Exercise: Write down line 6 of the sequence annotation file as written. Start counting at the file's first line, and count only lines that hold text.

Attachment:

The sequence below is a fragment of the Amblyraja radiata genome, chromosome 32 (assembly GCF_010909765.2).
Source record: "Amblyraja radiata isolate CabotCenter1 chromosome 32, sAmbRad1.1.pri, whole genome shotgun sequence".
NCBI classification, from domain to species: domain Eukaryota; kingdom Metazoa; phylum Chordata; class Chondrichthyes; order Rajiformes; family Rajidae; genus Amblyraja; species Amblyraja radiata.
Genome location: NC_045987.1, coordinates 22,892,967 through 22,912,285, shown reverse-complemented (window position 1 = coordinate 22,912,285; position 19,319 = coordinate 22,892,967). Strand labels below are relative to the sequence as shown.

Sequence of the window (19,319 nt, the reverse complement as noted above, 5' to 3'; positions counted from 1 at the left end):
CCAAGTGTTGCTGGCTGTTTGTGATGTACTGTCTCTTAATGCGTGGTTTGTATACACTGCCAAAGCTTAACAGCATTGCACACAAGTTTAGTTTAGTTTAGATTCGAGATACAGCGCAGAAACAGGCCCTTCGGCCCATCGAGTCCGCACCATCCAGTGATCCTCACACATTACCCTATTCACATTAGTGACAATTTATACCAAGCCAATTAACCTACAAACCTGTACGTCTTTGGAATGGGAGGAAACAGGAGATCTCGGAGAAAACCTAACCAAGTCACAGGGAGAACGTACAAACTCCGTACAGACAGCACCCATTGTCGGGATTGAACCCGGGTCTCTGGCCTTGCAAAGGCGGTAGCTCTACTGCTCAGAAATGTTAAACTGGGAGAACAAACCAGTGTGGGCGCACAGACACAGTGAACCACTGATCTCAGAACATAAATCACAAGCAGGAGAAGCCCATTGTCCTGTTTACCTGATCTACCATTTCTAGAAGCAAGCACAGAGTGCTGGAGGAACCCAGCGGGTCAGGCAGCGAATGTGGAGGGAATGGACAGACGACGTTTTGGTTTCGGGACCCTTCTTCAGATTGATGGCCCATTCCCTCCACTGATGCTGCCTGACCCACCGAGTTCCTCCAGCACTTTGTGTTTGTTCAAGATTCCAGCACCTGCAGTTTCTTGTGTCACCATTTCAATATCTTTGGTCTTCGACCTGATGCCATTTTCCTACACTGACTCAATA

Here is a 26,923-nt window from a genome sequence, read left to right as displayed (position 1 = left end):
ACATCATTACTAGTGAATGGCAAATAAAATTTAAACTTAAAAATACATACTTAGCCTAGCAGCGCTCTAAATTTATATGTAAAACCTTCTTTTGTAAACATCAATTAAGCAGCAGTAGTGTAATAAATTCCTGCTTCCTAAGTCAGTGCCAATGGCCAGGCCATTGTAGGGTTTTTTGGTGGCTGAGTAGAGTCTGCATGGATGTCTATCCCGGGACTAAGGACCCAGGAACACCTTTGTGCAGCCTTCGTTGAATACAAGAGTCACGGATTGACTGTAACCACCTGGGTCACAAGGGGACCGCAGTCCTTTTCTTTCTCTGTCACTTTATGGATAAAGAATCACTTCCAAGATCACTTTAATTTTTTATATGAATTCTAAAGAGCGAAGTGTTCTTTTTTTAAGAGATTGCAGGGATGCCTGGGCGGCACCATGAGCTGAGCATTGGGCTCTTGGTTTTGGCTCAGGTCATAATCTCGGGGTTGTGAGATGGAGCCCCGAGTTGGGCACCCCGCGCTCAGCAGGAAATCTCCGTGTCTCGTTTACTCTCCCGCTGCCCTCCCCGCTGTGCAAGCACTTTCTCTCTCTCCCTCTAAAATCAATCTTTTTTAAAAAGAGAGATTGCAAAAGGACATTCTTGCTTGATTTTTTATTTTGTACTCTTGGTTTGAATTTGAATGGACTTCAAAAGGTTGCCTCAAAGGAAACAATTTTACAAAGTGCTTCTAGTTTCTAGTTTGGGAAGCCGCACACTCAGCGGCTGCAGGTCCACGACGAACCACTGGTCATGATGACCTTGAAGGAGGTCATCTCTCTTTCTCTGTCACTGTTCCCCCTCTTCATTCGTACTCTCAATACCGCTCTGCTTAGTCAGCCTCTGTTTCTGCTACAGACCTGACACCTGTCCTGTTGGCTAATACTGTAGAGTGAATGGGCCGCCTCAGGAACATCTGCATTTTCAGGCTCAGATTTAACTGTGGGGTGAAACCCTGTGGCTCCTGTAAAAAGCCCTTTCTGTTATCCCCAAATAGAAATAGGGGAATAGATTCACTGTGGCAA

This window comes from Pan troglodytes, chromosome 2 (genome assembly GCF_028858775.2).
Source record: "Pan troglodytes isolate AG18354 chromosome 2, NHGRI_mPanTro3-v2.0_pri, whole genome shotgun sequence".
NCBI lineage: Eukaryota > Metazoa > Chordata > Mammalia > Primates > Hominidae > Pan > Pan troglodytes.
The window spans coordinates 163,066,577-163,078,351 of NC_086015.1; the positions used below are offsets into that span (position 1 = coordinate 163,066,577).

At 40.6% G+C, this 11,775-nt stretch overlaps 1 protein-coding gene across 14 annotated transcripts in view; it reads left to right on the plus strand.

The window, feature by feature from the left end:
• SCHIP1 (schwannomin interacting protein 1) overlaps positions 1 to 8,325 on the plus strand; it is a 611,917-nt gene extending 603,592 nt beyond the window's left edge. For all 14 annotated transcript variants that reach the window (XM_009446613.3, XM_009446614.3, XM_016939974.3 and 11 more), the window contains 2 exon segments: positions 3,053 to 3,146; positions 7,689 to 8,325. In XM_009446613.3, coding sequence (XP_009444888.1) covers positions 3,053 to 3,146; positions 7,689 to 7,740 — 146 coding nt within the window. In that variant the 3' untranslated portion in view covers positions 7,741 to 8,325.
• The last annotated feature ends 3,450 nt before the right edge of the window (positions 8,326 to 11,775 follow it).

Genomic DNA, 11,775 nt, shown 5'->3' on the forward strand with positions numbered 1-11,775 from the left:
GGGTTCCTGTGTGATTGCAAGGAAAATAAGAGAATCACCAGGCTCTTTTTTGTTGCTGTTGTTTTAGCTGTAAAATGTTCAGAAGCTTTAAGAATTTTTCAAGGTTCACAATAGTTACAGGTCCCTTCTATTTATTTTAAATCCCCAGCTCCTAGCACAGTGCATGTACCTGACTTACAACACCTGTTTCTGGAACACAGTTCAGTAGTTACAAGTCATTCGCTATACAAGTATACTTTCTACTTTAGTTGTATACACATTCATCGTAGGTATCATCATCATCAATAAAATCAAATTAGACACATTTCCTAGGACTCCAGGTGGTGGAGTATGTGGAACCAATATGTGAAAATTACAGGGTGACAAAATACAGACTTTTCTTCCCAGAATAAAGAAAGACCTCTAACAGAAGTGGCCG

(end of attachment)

CCAAGTGTTGCTGGCTGTTTGTGATGTACTGTCTCTTAATGCGTGGTTTGTATACACTGCCAAAGCTTAACAGCATTGCACACAAGTTTAGTTTAGTTTAGATTCGAGATACAGCGCAGAAACAGGCCCTTCGGCCCATCGAGTCCGCACCATCCAGTGATCCTCACACATTACCCTATTCACATTAGTGACAATTTATACCAAGCCAATTAACCTACAAACCTGTACGTCTTTGGAATGGGAGGAAACAGGAGATCTCGGAGAAAACCTAACCAAGTCACAGGGAGAACGTACAAACTCCGTACAGACAGCACCCATTGTCGGGATTGAACCCGGGTCTCTGGCCTTGCAAAGGCGGTAGCTCTACTGCTCAGAAATGTTAAACTGGGAGAACAAACCAGTGTGGGCGCACAGACACAGTGAACCACTGATCTCAGAACATAAATCACAAGCAGGAGAAGCCCATTGTCCTGTTTACCTGATCTACCATTTCTAGAAGCAAGCACAGAGTGCTGGAGGAACCCAGCGGGTCAGGCAGCGAATGTGGAGGGAATGGACAGACGACGTTTTGGTTTCGGGACCCTTCTTCAGATTGATGGCCCATTCCCTCCACTGATGCTGCCTGACCCACCGAGTTCCTCCAGCACTTTGTGTTTGTTCAAGATTCCAGCACCTGCAGTTTCTTGTGTCACCATTTCAATATCTTTGGTCTTCGACCTGATGCCATTTTCCTACACTGACTCAATA